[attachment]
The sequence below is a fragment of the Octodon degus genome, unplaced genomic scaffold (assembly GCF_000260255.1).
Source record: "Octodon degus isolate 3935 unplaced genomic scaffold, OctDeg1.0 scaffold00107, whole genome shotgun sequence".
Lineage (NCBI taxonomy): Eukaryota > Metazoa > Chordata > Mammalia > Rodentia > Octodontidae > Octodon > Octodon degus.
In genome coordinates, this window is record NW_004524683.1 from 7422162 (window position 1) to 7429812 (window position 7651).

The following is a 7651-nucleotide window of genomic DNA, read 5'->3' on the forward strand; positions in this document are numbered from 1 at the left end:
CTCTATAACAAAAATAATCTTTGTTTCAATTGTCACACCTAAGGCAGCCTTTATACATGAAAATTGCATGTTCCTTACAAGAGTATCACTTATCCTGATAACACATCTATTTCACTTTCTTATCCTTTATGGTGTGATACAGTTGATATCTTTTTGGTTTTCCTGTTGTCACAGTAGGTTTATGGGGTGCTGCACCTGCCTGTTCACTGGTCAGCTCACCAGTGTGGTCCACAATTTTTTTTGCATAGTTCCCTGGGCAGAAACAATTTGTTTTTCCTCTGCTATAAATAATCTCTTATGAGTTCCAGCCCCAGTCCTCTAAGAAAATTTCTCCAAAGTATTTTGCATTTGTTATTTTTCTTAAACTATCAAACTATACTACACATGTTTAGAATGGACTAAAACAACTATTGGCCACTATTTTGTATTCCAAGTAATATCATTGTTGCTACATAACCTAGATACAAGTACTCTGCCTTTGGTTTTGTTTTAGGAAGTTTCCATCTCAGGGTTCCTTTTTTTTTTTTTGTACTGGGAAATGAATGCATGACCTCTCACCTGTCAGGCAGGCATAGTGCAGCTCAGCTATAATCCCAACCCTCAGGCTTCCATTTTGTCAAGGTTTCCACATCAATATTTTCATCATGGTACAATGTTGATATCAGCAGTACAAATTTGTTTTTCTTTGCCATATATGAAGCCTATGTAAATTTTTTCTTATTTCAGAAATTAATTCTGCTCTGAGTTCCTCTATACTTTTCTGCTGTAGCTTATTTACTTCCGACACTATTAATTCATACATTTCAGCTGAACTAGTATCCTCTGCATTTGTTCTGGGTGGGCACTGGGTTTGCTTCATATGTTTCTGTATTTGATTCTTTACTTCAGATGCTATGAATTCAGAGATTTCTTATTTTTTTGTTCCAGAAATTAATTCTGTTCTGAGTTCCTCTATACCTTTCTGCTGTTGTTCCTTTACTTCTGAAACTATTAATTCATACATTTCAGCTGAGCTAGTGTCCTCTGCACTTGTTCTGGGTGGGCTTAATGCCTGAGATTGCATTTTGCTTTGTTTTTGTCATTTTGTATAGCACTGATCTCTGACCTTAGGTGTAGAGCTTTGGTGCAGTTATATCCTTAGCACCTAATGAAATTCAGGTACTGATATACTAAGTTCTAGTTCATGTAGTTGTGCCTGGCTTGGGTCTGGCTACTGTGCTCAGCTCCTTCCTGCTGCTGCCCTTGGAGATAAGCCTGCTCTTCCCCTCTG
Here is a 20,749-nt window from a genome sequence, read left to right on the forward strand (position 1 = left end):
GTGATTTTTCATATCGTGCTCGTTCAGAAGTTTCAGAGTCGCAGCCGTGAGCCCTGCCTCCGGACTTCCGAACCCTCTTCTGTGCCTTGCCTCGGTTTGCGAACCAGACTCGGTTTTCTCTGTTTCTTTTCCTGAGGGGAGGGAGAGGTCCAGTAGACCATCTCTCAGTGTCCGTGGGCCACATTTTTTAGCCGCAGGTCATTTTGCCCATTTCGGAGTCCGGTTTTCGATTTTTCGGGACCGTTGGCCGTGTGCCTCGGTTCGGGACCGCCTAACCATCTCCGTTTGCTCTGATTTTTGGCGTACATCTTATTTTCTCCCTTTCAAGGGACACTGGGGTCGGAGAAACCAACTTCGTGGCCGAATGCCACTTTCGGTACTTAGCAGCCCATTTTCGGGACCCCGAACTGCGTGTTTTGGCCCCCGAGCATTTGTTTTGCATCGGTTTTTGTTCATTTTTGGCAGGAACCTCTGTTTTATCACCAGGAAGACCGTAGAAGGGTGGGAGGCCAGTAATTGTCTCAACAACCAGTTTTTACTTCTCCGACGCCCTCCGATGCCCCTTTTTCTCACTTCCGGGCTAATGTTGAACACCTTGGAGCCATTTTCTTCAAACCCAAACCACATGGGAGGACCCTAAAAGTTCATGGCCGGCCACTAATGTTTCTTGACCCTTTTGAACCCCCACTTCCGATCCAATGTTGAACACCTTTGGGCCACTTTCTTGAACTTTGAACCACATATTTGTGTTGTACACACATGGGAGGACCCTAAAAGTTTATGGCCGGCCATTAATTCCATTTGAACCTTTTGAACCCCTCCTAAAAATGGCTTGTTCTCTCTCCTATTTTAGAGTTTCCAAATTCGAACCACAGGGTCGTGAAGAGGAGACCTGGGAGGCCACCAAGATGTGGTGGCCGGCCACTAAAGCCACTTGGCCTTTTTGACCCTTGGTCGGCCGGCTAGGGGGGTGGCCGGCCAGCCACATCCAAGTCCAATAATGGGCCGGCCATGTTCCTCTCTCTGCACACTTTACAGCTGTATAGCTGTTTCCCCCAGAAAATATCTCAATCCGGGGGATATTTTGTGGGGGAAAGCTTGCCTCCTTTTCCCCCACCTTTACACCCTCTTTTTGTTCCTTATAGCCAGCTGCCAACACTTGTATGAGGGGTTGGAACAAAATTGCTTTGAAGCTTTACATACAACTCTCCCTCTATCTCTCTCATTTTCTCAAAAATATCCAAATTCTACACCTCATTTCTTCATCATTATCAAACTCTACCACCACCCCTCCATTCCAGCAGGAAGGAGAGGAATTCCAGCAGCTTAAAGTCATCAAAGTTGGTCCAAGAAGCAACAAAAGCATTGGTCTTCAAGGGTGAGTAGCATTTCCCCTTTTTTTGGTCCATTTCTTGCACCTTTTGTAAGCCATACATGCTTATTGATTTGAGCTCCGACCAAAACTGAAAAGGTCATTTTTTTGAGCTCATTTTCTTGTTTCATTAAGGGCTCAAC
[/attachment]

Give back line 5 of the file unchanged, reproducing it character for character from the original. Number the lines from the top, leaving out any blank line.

The following is a 7651-nucleotide window of genomic DNA, read 5'->3' on the forward strand; positions in this document are numbered from 1 at the left end: